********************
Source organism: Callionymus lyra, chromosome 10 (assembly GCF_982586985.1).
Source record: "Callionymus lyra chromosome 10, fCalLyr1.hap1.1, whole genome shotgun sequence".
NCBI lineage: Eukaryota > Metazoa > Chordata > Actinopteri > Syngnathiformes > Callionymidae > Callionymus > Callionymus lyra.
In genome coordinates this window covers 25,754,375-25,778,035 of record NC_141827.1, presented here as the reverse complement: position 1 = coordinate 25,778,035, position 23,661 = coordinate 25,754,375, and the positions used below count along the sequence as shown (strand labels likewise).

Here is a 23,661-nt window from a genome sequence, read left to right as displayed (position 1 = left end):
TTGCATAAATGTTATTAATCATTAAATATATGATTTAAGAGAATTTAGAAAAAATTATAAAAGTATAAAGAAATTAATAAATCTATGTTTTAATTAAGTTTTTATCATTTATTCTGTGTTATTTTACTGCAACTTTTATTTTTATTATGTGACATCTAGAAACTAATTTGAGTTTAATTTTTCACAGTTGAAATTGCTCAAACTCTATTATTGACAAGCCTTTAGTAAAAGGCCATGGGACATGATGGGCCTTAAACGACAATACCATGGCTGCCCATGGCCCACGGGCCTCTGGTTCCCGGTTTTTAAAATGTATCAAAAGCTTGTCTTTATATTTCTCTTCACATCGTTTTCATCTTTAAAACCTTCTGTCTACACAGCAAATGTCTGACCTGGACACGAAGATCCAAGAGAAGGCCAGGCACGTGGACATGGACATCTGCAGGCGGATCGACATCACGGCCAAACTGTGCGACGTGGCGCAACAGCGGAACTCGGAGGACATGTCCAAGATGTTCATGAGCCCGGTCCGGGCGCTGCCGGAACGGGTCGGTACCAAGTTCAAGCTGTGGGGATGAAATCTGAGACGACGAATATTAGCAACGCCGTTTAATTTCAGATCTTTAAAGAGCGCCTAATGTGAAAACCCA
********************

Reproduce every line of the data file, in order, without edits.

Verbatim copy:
Source organism: Callionymus lyra, chromosome 10 (assembly GCF_982586985.1).
Source record: "Callionymus lyra chromosome 10, fCalLyr1.hap1.1, whole genome shotgun sequence".
NCBI lineage: Eukaryota > Metazoa > Chordata > Actinopteri > Syngnathiformes > Callionymidae > Callionymus > Callionymus lyra.
In genome coordinates this window covers 25,754,375-25,778,035 of record NC_141827.1, presented here as the reverse complement: position 1 = coordinate 25,778,035, position 23,661 = coordinate 25,754,375, and the positions used below count along the sequence as shown (strand labels likewise).

Here is a 23,661-nt window from a genome sequence, read left to right as displayed (position 1 = left end):
TTGCATAAATGTTATTAATCATTAAATATATGATTTAAGAGAATTTAGAAAAAATTATAAAAGTATAAAGAAATTAATAAATCTATGTTTTAATTAAGTTTTTATCATTTATTCTGTGTTATTTTACTGCAACTTTTATTTTTATTATGTGACATCTAGAAACTAATTTGAGTTTAATTTTTCACAGTTGAAATTGCTCAAACTCTATTATTGACAAGCCTTTAGTAAAAGGCCATGGGACATGATGGGCCTTAAACGACAATACCATGGCTGCCCATGGCCCACGGGCCTCTGGTTCCCGGTTTTTAAAATGTATCAAAAGCTTGTCTTTATATTTCTCTTCACATCGTTTTCATCTTTAAAACCTTCTGTCTACACAGCAAATGTCTGACCTGGACACGAAGATCCAAGAGAAGGCCAGGCACGTGGACATGGACATCTGCAGGCGGATCGACATCACGGCCAAACTGTGCGACGTGGCGCAACAGCGGAACTCGGAGGACATGTCCAAGATGTTCATGAGCCCGGTCCGGGCGCTGCCGGAACGGGTCGGTACCAAGTTCAAGCTGTGGGGATGAAATCTGAGACGACGAATATTAGCAACGCCGTTTAATTTCAGATCTTTAAAGAGCGCCTAATGTGAAAACCCA